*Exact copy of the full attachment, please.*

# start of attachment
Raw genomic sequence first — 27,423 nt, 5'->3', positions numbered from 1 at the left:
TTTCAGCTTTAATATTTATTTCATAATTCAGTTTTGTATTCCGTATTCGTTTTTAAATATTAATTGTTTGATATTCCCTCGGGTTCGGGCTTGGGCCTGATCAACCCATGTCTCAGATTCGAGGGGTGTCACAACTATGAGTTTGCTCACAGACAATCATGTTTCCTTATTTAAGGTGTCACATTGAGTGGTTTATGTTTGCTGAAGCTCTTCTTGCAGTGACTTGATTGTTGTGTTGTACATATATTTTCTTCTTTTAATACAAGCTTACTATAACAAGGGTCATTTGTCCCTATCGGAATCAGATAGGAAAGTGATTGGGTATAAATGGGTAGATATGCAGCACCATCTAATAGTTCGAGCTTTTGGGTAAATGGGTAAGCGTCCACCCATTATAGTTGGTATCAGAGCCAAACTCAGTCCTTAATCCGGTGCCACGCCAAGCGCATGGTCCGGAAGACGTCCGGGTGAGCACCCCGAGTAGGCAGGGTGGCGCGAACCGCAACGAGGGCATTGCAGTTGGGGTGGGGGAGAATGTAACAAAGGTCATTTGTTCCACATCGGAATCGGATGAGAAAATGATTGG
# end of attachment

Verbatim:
Raw genomic sequence first — 27,423 nt, 5'->3', positions numbered from 1 at the left:
TTTCAGCTTTAATATTTATTTCATAATTCAGTTTTGTATTCCGTATTCGTTTTTAAATATTAATTGTTTGATATTCCCTCGGGTTCGGGCTTGGGCCTGATCAACCCATGTCTCAGATTCGAGGGGTGTCACAACTATGAGTTTGCTCACAGACAATCATGTTTCCTTATTTAAGGTGTCACATTGAGTGGTTTATGTTTGCTGAAGCTCTTCTTGCAGTGACTTGATTGTTGTGTTGTACATATATTTTCTTCTTTTAATACAAGCTTACTATAACAAGGGTCATTTGTCCCTATCGGAATCAGATAGGAAAGTGATTGGGTATAAATGGGTAGATATGCAGCACCATCTAATAGTTCGAGCTTTTGGGTAAATGGGTAAGCGTCCACCCATTATAGTTGGTATCAGAGCCAAACTCAGTCCTTAATCCGGTGCCACGCCAAGCGCATGGTCCGGAAGACGTCCGGGTGAGCACCCCGAGTAGGCAGGGTGGCGCGAACCGCAACGAGGGCATTGCAGTTGGGGTGGGGGAGAATGTAACAAAGGTCATTTGTTCCACATCGGAATCGGATGAGAAAATGATTGG